And it all started in a garage just a mere 22 years ago…

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Always in our hearts

Leelanau….a peninsula, a county, a state of mind.  It is a place we’ve written about extensively over the past couple of years. Not only has it been our landing for the past two summers, it has been a place we’ve known well for most of our lives.  A place of indescribable beauty, this finger of land has woven its way into our souls like no other could ever hope to.  We have traveled most of the United States and Canada as a couple and are confident in making that statement.  The friends we’ve made there share that sentiment and our love for the region.  It’s a place where people don’t lock their doors, as the only things stolen are the iconic M-22 highway signs…as visitors want to take a piece of the region home with them.  

With that being said, our goal has always been to return to the places we’ve traveled to and experience them more fully in our retirement.  We must move on for an extended period and begin our journey through North America. The difficulty in doing so is immeasurable, but comfort lives in the understanding that we’ve already found our eventual summer roost, and that we will most definitely be back in the future.

The past few weeks have been a flurry of activity for us.  Following the Harvest Stompede, our fellow RV-Dreams family members Bob and Kathrun stopped in at Wild Cherry for a few days on their journey westward from Nova Scotia. We met them at the rally we attended in Goshen, Indiana in September, 2014.  You may recall that we toured San Antonio with them earlier this year.

We pretty much ran the wheels off the Escape during the time they were here.  It’s always great seeing them!

We also made a quick trip to Kalamazoo to see our college friends and go to a Western Michigan University’s football game.  Our friends’ son, Billy, made the team as a walk-on this year, and while he has yet to see playing time, he has gained a wealth of life experiences being on the team. We are so proud of him for working so hard to reach his goal.

Western won over Georgia Southern 49-31 and extended their record to 4-0, having beat two Big 10 schools along the way.  They are now 5-0, having just beat their arch rival Central Michigan 49-10. Go Broncos!

After Kalamazoo, we stopped at my sister and brother-in-laws home on Long Lake near Harrison, Michigan.  

It’s always good seeing Judy and Dale!

Dale took Diana and I out with their ATV on the land they just bought near them. It was fun checking out the many two-tracks that run through the property.

When we got back to Leelanau, we had a house warming at Lane and Patti’s new home that they are building.

Our friends Camilla, Rod and Mary were there also.  The house is still under construction, but some of us are leaving…so the party couldn’t wait.

Patti and Lane had to open their gifts before the sun set, as the electrician still needed to hook up the lights!

On Wednesday, fellow RV-Dreamers Cori and Greg stopped by to meet us.  They were traveling through Michigan, so we invited them to the Wild Cherry potluck that was happening that evening.

We have been following Cori’s blog, The Restless Youngs…but this is the first time we had met them.  They are super people, and we enjoyed getting to know them!

On Friday, we hooked up and said our goodbyes to our friends at Wild Cherry.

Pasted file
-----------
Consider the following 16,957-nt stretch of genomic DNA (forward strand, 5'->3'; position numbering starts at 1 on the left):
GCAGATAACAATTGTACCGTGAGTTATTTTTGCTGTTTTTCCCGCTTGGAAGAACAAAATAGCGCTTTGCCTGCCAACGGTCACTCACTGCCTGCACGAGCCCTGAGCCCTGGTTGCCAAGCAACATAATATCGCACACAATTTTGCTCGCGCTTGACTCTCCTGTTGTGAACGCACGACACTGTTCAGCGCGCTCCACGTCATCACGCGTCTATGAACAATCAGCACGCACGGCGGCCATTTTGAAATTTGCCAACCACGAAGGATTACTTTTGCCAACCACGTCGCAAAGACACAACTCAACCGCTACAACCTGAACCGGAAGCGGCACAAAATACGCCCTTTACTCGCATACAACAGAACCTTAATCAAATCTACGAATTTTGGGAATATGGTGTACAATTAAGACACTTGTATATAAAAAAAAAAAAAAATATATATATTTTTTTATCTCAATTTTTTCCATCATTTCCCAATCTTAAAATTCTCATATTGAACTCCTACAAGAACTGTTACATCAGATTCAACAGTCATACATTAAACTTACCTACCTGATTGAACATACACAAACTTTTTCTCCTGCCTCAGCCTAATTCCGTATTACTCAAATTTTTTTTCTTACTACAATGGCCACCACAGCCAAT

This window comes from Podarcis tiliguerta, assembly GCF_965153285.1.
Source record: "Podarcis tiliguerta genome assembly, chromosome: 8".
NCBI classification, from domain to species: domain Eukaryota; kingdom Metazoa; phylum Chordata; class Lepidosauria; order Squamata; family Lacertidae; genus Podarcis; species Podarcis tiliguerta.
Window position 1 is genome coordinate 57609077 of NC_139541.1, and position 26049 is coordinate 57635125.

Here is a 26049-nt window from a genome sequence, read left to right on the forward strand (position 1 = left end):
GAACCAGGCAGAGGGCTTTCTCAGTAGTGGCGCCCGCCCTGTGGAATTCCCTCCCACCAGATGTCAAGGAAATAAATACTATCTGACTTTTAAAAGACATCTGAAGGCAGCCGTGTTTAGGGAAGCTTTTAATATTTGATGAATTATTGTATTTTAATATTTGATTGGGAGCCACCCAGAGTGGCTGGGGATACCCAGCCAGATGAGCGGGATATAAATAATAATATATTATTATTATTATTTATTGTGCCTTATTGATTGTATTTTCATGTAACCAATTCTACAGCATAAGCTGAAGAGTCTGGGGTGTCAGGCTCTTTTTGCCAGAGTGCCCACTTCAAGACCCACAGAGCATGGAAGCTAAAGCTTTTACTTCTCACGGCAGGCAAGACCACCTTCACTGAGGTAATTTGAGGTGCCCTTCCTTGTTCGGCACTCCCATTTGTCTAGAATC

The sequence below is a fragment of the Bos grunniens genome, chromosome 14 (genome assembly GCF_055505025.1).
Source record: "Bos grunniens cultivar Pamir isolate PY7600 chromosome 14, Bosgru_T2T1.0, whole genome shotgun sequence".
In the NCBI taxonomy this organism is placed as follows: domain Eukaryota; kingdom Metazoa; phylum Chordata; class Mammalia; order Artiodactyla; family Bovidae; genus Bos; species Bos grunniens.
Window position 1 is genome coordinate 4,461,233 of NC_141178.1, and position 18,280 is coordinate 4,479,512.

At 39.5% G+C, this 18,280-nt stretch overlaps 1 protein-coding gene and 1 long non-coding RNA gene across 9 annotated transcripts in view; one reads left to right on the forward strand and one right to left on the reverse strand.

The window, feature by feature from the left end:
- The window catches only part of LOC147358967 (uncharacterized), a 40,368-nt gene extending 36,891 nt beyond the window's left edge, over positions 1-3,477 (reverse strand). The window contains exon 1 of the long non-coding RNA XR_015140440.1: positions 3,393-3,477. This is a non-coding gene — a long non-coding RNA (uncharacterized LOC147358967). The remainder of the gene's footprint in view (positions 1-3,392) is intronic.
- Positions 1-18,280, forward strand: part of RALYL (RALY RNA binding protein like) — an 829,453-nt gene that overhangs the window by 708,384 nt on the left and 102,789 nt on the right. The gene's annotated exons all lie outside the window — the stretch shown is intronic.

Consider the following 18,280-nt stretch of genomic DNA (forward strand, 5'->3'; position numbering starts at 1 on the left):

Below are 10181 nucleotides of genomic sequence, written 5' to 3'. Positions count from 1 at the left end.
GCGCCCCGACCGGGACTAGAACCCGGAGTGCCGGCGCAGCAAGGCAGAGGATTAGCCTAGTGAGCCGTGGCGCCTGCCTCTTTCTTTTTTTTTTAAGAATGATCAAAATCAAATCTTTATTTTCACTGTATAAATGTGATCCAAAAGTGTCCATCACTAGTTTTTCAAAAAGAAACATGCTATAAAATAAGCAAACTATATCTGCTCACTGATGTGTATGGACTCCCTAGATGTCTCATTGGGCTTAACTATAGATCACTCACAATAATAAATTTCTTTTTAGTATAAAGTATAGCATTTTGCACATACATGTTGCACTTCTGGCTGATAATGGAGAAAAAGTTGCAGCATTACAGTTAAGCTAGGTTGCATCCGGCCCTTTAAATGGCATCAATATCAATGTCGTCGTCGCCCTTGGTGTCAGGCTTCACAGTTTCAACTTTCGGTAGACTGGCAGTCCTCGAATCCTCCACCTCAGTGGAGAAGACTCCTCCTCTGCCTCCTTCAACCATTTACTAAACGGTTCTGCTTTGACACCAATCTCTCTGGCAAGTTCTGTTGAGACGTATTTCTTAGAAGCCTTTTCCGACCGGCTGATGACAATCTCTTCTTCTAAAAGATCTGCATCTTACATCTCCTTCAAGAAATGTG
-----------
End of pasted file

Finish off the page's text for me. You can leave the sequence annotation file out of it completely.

Paul and JoAnn gave us a thoughtful going away present, which was very sweet of them.  We want to extend a sincere thank you to Wild Cherry’s owners, Jim and Sandy, for their friendship and hospitality the past two years.  They are a sweet couple and we wish them well with the resort. We definitely plan on taking them up on their offer to return in the future!

So what’s next for us?  Well, we are stopping in Grand Rapids for a week to take care of health and hair appointments.  We are also dropping off a few things at the storage room.  We made a quick run to Indiana on Saturday to see my Aunt Marge and Uncle Ed, as it is going to be awhile before we get back this way. From Grand Rapids, we are headed to Campbellsville, Kentucky to work the peak season at Amazon.  We are looking forward to the challange!  From there, we are planning to return to Melbourne Beach for the winter, then it is a ‘jello plan’ to head west.  More about that as we get closer to that time period.  We are excited to see what the future brings, so we hope you stay tuned!


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Harvest Stompede

It began with a limerick:

A Gerwurstraminer from Shady Lane

Can be enjoyed in the sun or the rain

It sure beats a beer 

that is brewed south of here

And the view from their deck is insane!

Last October, the Leelanau Peninsula Vintner’s Association held a poem contest on Facebook and I won with that entry.  Of course, I was the only entrant.  😉  The cool thing was that I won two free tickets to any event that the LPVA was hosting over the course of the next year.  With one event left before the year was up, we decided it was time to get on the wine trail!  The two day event was called Harvest Stompede, which kicked off with a series of foot races through one of the local vineyards on Saturday morning.  After the races, the wine trail opened with 22 vineyards featuring one of their wines along with a food pairing.  All of them offered additional tastings of between three to five pours.

Our friends Patti and Lane also had tickets. Since we all had commitments on Saturday, we decided to visit the trail on Sunday.  Lane was gracious enough to drive, which we really appreciated!